Taiwan Banks to Offer Yuan Deposits, Loans in Domestic MarketBloomberg News
Taiwan banks will be able to take deposits of and make loans in Chinese yuan by the Lunar New Year as part of an agreement to facilitate greater use of the currency across the Taiwan Strait.
Individuals will be allowed to deposit up to 20,000 yuan ($3,213) each per day in local accounts, the island’s central bank said today in a statement, adding that loans in the currency will not be available to foreign companies. Yuan deposits held by Taiwanese lenders’ offshore units totaled 21.5 billion yuan at the end of November, official data show. The island’s 10-year sovereign bonds yield 1.16 percent in Taipei, less than half the 3 percent rate for similar-maturity Chinese government debt in Hong Kong.
China, Taiwan’s biggest trading partner and No. 1 investment destination, is seeking a greater role for the yuan in global finance at a time when monetary easing in the U.S., Europe and Japan is boosting the supply of dollars, euros and yen. The People’s Bank of China in December appointed the Bank of China’s Taipei branch as a yuan clearing bank, paving the way for the island to join Hong Kong as an offshore trading hub for the currency.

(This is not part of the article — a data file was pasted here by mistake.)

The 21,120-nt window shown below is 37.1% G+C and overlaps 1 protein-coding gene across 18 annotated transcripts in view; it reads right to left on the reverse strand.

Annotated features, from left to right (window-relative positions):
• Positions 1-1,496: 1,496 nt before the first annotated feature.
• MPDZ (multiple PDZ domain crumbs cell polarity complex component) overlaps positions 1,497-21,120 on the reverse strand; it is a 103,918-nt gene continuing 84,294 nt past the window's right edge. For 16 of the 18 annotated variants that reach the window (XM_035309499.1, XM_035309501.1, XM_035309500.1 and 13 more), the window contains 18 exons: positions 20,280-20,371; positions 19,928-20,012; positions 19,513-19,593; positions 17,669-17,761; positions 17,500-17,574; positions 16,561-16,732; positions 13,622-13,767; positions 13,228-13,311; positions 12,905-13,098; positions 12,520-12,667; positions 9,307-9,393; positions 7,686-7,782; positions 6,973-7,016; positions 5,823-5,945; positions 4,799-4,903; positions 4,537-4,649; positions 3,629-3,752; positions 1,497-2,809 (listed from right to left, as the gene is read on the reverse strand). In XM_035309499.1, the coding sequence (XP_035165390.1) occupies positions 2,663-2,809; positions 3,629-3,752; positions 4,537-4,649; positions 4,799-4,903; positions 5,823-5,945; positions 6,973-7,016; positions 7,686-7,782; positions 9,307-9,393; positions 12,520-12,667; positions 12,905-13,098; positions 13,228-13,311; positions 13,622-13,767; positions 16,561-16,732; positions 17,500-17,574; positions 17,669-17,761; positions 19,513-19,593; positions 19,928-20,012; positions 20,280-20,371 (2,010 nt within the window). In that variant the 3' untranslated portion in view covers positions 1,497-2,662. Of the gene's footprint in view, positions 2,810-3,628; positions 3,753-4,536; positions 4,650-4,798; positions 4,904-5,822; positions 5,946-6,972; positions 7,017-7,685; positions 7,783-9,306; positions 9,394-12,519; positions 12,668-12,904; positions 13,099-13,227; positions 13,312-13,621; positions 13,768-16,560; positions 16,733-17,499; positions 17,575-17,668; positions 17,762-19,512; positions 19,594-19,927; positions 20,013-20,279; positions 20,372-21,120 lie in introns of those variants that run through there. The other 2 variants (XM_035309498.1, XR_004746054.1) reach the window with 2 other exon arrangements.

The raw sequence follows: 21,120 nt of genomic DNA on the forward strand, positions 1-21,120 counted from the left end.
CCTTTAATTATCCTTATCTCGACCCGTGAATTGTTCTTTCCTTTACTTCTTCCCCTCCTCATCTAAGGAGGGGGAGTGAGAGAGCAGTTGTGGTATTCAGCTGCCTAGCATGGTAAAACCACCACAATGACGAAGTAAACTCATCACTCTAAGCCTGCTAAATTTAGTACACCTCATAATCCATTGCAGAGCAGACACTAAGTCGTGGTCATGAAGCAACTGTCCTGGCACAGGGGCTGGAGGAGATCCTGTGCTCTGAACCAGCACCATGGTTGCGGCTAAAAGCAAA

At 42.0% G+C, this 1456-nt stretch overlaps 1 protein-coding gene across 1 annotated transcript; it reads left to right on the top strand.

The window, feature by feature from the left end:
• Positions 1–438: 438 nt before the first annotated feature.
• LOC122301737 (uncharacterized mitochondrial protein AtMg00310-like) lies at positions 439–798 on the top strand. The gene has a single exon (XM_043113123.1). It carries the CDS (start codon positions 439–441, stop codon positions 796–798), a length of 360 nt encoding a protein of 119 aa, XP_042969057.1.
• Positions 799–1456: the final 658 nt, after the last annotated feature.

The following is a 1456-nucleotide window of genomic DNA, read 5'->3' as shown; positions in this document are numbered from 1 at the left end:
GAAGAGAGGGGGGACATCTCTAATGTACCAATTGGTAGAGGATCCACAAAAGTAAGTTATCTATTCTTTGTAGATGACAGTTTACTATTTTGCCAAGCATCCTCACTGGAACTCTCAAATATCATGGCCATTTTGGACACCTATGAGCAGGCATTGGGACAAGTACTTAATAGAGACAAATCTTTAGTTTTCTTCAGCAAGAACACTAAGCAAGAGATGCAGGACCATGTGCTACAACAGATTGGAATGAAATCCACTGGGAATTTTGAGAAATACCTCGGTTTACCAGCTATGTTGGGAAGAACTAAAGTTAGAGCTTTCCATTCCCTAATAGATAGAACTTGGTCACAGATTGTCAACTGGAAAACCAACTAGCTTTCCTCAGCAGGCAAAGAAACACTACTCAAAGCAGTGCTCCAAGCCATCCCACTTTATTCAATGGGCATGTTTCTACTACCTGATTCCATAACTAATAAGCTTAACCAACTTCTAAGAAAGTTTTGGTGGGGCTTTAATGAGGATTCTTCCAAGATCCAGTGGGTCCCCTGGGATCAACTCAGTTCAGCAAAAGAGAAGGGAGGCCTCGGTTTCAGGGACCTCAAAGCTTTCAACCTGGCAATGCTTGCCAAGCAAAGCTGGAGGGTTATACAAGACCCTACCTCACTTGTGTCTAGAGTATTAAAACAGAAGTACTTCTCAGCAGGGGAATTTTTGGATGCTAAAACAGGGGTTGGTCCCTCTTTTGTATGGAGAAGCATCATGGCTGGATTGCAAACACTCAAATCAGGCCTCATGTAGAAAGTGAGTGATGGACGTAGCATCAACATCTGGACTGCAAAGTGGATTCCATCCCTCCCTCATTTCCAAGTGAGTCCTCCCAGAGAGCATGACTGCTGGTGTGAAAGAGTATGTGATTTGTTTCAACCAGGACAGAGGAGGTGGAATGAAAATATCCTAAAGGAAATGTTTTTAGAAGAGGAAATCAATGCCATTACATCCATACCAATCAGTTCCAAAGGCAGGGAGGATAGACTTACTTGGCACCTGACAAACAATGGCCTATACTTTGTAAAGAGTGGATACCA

Cross-border trade denominated in yuan has expanded four-fold since August 2010 to almost 200 billion yuan in October, Euroclear Bank SA reported last month, citing Hong Kong Monetary Authority figures. China has currency-swap agreements totaling about 1.8 trillion yuan with countries including Australia, South Korea, Malaysia and Turkey, the Taipei-based Chung-Hua Institution for Economic Research said in a report published on Nov. 20.
Taiwan has been governed separately from the mainland since 1949 when the Kuomintang fled from Communist forces during a civil war. Mainland China has pledged to unify the two sides, by force if necessary. Exports account for more than two-thirds of Taiwan’s economy and nearly 30 percent of shipments are bound for China, finance ministry data shows.
— With assistance by Judy Chen, and Argin Chang